Religion and Spirituality in Sport
This is an advance summary of a forthcoming article in the Oxford Research Encyclopedia of Psychology. Please check back later for the full article.
Human ways of being are characterized by a wide range of various possibilities and go beyond the empirical circumstances of everydayness. However, transcendent dimensions of the world should be perceived in miscellaneous phenomena, both natural and supernatural. One of the most ancient displays of religious manifestation was sport. More precisely, human movement activities were part of religious cults and rites. Antique races and competitions (agón) in old Greek Olympia and similar human experiences in other cultural spheres (e.g., in Mesoamerican ball games) were not sport sensu stricto, but part of religion. Thanks to this tradition, the founder of modern Olympic games, de Coubertin, wrote about religio athletae where he tried to show transcendental aspects of modern sport. However, contemporary sport is not connected with religion in such a direct way. Concrete sportspersons keep his/her own religious tradition. We can speak more adequately about spirituality in sport meaning a deeper value of sport activities.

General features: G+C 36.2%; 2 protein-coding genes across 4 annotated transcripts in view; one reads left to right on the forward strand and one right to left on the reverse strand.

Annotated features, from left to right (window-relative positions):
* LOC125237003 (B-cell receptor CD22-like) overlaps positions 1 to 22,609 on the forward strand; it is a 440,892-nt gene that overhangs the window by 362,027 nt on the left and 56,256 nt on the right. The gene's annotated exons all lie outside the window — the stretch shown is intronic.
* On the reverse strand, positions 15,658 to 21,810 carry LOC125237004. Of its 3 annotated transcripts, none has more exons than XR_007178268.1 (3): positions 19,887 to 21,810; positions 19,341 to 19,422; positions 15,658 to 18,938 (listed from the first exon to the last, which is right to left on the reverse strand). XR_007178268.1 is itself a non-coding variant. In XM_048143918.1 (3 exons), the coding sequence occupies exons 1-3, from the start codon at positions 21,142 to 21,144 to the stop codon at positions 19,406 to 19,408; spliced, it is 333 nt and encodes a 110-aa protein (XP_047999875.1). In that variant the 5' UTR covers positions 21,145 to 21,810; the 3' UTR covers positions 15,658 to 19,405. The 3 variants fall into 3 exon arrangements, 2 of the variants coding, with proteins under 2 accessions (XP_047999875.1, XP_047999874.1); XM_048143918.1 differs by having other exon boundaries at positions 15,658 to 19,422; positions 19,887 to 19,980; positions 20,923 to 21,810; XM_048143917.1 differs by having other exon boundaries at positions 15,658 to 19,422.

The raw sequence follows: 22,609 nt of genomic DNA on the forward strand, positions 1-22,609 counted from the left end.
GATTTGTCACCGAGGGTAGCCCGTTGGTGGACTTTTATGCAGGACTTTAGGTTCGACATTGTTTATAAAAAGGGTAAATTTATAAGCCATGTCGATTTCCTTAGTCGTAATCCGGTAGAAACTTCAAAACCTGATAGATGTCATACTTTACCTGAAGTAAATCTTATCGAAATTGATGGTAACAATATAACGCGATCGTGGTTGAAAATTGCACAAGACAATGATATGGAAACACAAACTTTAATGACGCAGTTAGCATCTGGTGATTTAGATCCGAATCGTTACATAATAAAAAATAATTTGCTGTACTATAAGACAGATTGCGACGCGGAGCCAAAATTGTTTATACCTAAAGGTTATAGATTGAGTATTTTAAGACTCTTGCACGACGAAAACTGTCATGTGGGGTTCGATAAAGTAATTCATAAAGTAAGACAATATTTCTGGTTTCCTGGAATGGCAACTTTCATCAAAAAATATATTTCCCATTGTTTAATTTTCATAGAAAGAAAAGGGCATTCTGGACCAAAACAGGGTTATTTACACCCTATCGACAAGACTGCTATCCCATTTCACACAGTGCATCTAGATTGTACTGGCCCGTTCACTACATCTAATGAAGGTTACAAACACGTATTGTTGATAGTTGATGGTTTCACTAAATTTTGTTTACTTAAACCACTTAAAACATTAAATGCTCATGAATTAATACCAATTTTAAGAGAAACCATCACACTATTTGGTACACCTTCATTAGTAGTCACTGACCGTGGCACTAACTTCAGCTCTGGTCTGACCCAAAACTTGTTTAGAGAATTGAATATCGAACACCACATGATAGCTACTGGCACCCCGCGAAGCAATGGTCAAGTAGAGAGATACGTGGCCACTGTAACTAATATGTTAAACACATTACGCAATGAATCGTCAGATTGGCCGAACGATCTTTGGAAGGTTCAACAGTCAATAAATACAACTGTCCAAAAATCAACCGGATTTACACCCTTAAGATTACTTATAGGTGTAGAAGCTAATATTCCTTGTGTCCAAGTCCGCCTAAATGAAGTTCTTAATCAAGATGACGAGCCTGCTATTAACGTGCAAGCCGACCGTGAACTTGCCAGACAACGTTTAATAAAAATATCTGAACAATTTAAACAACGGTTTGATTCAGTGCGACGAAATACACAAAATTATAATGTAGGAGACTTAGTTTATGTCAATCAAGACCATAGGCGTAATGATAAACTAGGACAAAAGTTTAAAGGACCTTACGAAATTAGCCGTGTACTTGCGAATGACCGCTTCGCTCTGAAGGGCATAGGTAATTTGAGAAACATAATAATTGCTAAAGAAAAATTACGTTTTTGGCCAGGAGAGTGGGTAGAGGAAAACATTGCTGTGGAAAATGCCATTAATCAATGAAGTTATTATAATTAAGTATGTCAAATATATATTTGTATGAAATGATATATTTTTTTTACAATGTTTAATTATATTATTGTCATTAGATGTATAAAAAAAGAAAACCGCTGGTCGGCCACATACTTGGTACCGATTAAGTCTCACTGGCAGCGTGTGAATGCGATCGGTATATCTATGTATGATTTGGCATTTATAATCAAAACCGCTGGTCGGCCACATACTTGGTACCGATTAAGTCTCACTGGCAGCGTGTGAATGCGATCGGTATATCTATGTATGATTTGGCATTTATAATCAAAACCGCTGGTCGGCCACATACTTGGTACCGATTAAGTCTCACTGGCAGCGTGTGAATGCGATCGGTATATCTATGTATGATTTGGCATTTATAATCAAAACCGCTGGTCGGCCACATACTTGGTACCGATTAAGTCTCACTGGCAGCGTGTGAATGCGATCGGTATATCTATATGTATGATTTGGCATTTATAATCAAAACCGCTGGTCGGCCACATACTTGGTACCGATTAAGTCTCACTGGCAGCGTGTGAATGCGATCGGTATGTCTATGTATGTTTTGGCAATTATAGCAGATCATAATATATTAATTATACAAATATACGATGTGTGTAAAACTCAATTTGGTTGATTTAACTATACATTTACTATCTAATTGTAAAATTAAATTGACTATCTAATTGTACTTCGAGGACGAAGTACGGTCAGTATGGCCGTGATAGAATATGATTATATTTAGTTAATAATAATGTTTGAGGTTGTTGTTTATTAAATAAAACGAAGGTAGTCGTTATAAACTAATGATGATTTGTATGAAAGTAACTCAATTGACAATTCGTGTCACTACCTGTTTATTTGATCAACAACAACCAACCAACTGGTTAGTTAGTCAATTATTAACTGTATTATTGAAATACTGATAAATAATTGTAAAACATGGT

Religion and spirituality are not differentiated in common language. Nevertheless, when we think about their connections to sport, we should perceive their various levels, not only in psychological and sociological extents, but also in ontological dimensions. While spirituality in sport should be visible in the natural dimension of the personal authenticity of players and referees, the interpersonal relationship, looking for a deeper meaning of such activities and transcendence in the level of celebration, religion stretches across such a level of naturalness. Religion transcends human (including spiritual) ways of being from the profane to the sphere of deity and sacral otherness.
Contemporary society with its pressure on performance, outputs, beauty, also including virtuality and the increasing problem with sedentary behavior and obesity, does not satisfy all human needs. This is why numerous people are looking for deeper, spiritual value of their activities, including in the dimension of sport. Thanks to this, we can register an increasing interest in religious and spiritual aspects of sport, including the establishment of specific professions, like spiritual care by sport psychologists or sport chaplains, as well as university centers for the study of religion and spirituality in sport.